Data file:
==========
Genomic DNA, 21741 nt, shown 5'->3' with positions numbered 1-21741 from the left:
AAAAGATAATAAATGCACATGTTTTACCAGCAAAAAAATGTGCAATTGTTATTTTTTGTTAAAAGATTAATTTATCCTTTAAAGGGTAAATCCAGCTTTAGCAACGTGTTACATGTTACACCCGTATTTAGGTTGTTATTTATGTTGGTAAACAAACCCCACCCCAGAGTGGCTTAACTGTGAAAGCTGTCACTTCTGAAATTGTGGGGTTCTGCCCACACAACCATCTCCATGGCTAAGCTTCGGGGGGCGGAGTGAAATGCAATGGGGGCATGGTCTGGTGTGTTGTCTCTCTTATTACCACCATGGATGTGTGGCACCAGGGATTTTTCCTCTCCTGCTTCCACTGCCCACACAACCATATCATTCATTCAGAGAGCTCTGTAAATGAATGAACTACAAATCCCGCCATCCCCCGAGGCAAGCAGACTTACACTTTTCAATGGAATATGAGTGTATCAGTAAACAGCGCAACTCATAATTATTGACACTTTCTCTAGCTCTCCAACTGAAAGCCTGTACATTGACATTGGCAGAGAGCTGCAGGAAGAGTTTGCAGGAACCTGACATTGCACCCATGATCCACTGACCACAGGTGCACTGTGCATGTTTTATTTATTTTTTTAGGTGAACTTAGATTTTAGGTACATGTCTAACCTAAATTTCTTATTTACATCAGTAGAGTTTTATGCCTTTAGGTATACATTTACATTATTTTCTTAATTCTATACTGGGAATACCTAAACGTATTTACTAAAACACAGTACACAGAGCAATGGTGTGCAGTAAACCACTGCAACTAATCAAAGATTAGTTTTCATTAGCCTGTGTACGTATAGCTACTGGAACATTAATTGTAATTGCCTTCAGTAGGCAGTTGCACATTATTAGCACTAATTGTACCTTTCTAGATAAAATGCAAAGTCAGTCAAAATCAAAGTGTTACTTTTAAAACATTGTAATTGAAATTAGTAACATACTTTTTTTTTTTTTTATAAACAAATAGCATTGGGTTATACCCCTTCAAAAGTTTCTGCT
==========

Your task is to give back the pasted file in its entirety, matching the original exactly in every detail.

Genomic DNA, 21741 nt, shown 5'->3' with positions numbered 1-21741 from the left:
AAAAGATAATAAATGCACATGTTTTACCAGCAAAAAAATGTGCAATTGTTATTTTTTGTTAAAAGATTAATTTATCCTTTAAAGGGTAAATCCAGCTTTAGCAACGTGTTACATGTTACACCCGTATTTAGGTTGTTATTTATGTTGGTAAACAAACCCCACCCCAGAGTGGCTTAACTGTGAAAGCTGTCACTTCTGAAATTGTGGGGTTCTGCCCACACAACCATCTCCATGGCTAAGCTTCGGGGGGCGGAGTGAAATGCAATGGGGGCATGGTCTGGTGTGTTGTCTCTCTTATTACCACCATGGATGTGTGGCACCAGGGATTTTTCCTCTCCTGCTTCCACTGCCCACACAACCATATCATTCATTCAGAGAGCTCTGTAAATGAATGAACTACAAATCCCGCCATCCCCCGAGGCAAGCAGACTTACACTTTTCAATGGAATATGAGTGTATCAGTAAACAGCGCAACTCATAATTATTGACACTTTCTCTAGCTCTCCAACTGAAAGCCTGTACATTGACATTGGCAGAGAGCTGCAGGAAGAGTTTGCAGGAACCTGACATTGCACCCATGATCCACTGACCACAGGTGCACTGTGCATGTTTTATTTATTTTTTTAGGTGAACTTAGATTTTAGGTACATGTCTAACCTAAATTTCTTATTTACATCAGTAGAGTTTTATGCCTTTAGGTATACATTTACATTATTTTCTTAATTCTATACTGGGAATACCTAAACGTATTTACTAAAACACAGTACACAGAGCAATGGTGTGCAGTAAACCACTGCAACTAATCAAAGATTAGTTTTCATTAGCCTGTGTACGTATAGCTACTGGAACATTAATTGTAATTGCCTTCAGTAGGCAGTTGCACATTATTAGCACTAATTGTACCTTTCTAGATAAAATGCAAAGTCAGTCAAAATCAAAGTGTTACTTTTAAAACATTGTAATTGAAATTAGTAACATACTTTTTTTTTTTTTTATAAACAAATAGCATTGGGTTATACCCCTTCAAAAGTTTCTGCT